CINDY ELLEN RUSSELL / CRUSSELL@STARADVERTISER.COM
Thirty-six street addresses are included in the first residential zone to reopen to property owners and residents who will be able to see for themselves the destruction left behind by the deadly Aug. 8 Lahaina wildfire.
Today is the first day those with verified ties to what has been designated Zone 1-C, covering properties on Kaniau Road and portions of several intersecting streets, will be able to get vehicle passes to reenter the area starting Monday. Several homes in the Wahikuli neighborhood, on the northern edge of the 2,170 acres burned, appear to have largely survived the inferno, judging by images on Google Maps, while many other properties were leveled by the fast-moving flames.
The official death toll from the wildfire remains at 97, with no new names released Thursday by the Maui Police Department. So far, the names of 76 of the fatalities have been released, and five others have been identified but their families had yet to be notified.
In pre-taped comments Thursday, Darryl Oliveira, interim administrator of the Maui Emergency Management Agency, said the county’s reentry program is meant to allow those who lost property, homes and loved ones in the blaze to visit those sites, collect information and photographs for insurance purposes and, most important, perhaps find some closure.
“For many of them that left in the midst of the fire, this is going to be the first opportunity to go back and really see what’s left,” Oliveira said. “Why we’re doing this is, again, really to provide them with that closure which is much needed and long awaited.”
The first reentry passes will be issued only to those with connections to Zone 1-C, from 8 a.m. to 3 p.m. today and 8 a.m. to 4 p.m. Saturday and Sunday at the Lahaina Civic Center. People from other disaster zones must wait until officials announce they are reopening.
The zones were created “to facilitate a systematic and supported return into the disaster area while prioritizing public safety and community security,” the county said in a news release.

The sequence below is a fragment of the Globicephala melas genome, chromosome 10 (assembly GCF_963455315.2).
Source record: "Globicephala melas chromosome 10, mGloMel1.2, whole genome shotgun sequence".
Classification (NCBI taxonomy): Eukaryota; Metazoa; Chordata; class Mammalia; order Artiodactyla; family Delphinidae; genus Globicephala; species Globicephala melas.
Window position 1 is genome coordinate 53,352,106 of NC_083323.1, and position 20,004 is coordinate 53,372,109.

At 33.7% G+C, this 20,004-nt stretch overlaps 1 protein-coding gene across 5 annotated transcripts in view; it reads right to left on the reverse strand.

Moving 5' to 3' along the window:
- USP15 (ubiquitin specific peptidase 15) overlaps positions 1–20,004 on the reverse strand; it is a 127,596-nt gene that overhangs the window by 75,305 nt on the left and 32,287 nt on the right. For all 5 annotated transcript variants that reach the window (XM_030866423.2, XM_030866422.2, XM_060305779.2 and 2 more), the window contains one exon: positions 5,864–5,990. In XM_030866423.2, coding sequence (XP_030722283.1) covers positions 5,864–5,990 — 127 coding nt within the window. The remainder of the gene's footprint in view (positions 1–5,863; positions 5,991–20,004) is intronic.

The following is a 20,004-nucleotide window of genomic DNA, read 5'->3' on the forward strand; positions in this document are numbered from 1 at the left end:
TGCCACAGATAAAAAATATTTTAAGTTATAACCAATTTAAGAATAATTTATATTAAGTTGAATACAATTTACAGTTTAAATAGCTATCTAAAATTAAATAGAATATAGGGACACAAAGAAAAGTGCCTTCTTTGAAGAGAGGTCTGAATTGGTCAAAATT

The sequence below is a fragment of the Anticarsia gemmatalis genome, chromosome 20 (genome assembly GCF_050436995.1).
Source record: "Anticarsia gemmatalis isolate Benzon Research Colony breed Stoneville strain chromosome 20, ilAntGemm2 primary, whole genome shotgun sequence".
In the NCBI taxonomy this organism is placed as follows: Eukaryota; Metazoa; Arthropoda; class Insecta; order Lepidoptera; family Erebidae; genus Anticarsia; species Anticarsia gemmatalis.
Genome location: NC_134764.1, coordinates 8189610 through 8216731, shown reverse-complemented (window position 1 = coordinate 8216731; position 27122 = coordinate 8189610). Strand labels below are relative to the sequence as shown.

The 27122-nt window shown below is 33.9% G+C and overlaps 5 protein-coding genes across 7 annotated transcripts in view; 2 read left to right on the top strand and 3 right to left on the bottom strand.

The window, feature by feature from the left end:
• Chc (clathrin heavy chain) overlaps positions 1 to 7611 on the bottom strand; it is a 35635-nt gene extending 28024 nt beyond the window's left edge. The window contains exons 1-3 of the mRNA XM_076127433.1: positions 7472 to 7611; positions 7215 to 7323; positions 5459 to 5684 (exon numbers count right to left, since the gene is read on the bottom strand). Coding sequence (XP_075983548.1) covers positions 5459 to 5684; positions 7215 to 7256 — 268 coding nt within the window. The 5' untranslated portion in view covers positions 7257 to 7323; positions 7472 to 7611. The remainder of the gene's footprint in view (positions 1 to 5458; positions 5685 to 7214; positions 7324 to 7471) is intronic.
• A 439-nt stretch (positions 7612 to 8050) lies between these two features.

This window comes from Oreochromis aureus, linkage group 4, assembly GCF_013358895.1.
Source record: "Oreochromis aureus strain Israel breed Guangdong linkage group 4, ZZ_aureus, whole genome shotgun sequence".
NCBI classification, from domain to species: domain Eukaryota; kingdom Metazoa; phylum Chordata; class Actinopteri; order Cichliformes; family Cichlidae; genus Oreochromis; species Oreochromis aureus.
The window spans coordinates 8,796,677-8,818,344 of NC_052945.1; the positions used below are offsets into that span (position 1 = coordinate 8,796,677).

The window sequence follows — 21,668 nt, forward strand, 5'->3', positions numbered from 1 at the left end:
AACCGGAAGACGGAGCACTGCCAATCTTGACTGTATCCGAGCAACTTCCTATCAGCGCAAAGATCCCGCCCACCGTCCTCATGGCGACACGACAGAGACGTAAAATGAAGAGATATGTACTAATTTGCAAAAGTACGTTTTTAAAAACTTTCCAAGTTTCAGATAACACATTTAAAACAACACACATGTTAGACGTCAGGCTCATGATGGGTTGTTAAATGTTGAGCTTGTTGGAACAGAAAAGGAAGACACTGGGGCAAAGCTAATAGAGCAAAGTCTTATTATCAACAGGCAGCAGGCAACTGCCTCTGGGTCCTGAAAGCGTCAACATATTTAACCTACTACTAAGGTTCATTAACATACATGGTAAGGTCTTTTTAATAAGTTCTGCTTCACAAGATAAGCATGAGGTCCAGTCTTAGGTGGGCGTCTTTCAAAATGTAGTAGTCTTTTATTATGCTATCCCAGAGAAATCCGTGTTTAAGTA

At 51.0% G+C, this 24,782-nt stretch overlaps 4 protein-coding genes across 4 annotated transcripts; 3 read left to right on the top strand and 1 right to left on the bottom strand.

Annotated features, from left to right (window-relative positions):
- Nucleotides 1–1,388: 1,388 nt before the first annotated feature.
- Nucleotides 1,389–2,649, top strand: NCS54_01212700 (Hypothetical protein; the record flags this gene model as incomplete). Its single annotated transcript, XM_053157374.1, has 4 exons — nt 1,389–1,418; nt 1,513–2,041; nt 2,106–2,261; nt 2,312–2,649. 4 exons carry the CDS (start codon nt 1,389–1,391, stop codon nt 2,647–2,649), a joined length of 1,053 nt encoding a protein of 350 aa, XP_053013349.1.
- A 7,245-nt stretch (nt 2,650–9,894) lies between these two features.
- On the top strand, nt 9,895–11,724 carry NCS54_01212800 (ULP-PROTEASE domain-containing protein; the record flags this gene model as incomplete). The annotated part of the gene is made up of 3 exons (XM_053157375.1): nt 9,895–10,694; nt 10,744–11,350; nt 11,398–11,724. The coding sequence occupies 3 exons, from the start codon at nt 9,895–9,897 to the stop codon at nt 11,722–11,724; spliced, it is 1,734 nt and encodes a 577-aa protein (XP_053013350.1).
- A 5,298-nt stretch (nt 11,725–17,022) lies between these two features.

Two vehicle passes will be available per property owner and two per rental dwelling, with safety guidance and other accommodations offered for the first visits from 8 a.m. to 4 p.m. Monday and Tuesday. After that, entry will be restricted to local traffic only.
Oliveira also warned there “is still a lot of debris,” ash and obstacles in the disaster zones such as burned vehicles. Optional personal protective equipment kits will be offered by nonprofits during vehicle pass distribution. Because of the risks, he discouraged returnees from initially bringing in kupuna and young children.
Maps showing addresses and zones are available at mauirecovers.org.
Meanwhile, Hawaiian Electric said Thursday it was asked by MEMA to start replacing poles and other electrical equipment damaged by high winds and wildfires in and around Lahaina. “This work will restore power to wastewater pumps and telecommunication services and improve electrical service reliability to surrounding residents and neighborhoods,” the utility said in a news release.
Temporary poles, transformers, power lines and other equipment will be installed “to provide safe and reliable power while longterm, community-driven plans are developed for future energy needs.” HECO said the temporary infrastructure would not preclude the possibility of underground utility lines in the future.